I know your question is about pedals, but that might not be what you actually want to look at.
But the clean tone of my guitar discourages me so much
I want a bit of punch and crunch. The Frontman has a built in Overdrive which helps, but what else could I look at?
The first thing I thought of when I read your question is that you should strongly consider upgrading your amp to a low-wattage 1x12 all-tube combo amp, instead of buying pedals at this time. A quick search on Sweetwater.com shows that Fender, Marshall, Supro, Vox, and Blackstar all make amps with those qualities for under USD 700. Before you decide that $500 - $700 is more than you want to spend to improve your tone, consider whether you might end up buying more than four $100 pedals in the search for a better sound, all which would could be held back by the tone of your Frontman.
I started playing guitar with literally the cheapest amp they had in my local music store. Like you, I quickly became frustrated that I just couldn't get the sounds I heard on records from my first guitar and amp. I bought a Boss BD-2 blues driver pedal and a Dunlop Crybaby wah pedal, but that didn't make me very happy. After saving everything for about two years (I was in college and working fast food part time), I was able to buy a Fender Blues Deluxe amp and everything sounded much better. With that I was able to get some excellent tones, and I've had that amp for 25 years now. I've used it on gigs and recordings even after buying a boutique amp (which I love also) about 18 years ago.
The reason why I suggest not merely adding pedals with the Frontman is that the Frontman will impart its sound on everything that runs through it, so pedals might improve things a bit but there's always going to be a limit on what you're hearing from your guitar until you get a quality amp. By upgrading your amp first, you not only improve your sound right away, you also create a much better sonic environment for whatever pedals you want to add later.
Thinking about the journeys of myself and my students, here is how I would recommend moving through the process of purchasing gear as a guitarist over the years.
- Start small and affordable - decide to commit to guitar or not before spending a lot of money (you are already done with this step) - BTW in my experience the Squire guitars are great for the price and you can hold off on replacing it until you really know you want a different guitar
- Purchase a 1x12 tube combo amp - low wattage is good for keeping it home-friendly. An alternative is an affordable amp modeler - upside is you can practice silently with headphones - downside is it will become obsolete while a decent tube amp is a lifetime musical instrument
- The first pedal I'd recommend to anyone is something in the overdrive/fuzz/distortion/boost category. One way to go is copy your guitar hero(s) on this (e.g., as a huge Jimmy Page fan I should have, but didn't, look for a Tone Bender clone much earlier than I did). A pedal like this really gives you a lot of options to create different tones, especially when combined with a good tube amp.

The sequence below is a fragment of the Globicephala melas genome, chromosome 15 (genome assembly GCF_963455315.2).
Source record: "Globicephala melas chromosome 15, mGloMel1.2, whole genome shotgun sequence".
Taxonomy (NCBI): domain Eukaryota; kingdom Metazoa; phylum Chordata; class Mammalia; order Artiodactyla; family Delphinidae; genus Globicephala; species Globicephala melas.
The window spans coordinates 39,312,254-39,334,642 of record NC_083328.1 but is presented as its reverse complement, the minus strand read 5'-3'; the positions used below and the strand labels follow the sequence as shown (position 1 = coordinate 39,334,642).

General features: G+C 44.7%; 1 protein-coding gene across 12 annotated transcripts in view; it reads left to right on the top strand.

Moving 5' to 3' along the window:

- After that it starts to get more specific to genre and playing style. For many styles, a compressor is a good way to go for a second pedal. Other styles might be helped best by a wah, phaser, flanger, chorus, delay, or even another flavor of OD/distortion/fuzz/boost.
- At some point, you'll probably get a sense of when your guitar is holding you back. Unfortunately it is my strong opinion that the guitar itself is very personal and you really should try before you buy so you can tell if it feels right for you, and while the pandemic lasts that is not so easy to do.
Repeat as needed/desired. Buying used is great although for the first couple purchases in each category, it's really nice to be able to go to a store and actually play the different options in your price range.
Regarding digital anything: Digital stuff does become obsolete. Sometimes it takes longer, sometimes not so long. Most analog stuff becomes vintage with enough time, but either way it's very rare that an analog design comes out that is clearly superior to a previous analog design for the same purpose. I suggest that digital guitar effects, amp modelers, etc. are the perfect tools for working and gigging, but can be frustrating for finding your personal tone, playing for your own enjoyment, and building a life-long collection of gear.
The exceptions are the categories of time-based effects. This includes delay, reverb, chorus, flanger, pitch-shifting, looping, and few other less common effect types. While most of those effect types are available both in analog and digital form, and the analog versions often have a lot of character (and higher cost), the digital versions are generally very good and also have a lot more longevity. There are a few digital effects that have such a character and quality that they have become vintage instead of obsolete, including the Digitech Whammy Pedal and the Line 6 DL-4. The digital effects that I find to be the weakest are the amp simulations (although those have become very good lately), distortion/OD/fuzz/boost, and compressors. At least for the last two categories, there are too many excellent affordable analog options that there's no need to go digital for them unless you really need a small footprint for the stage or orchestra pit.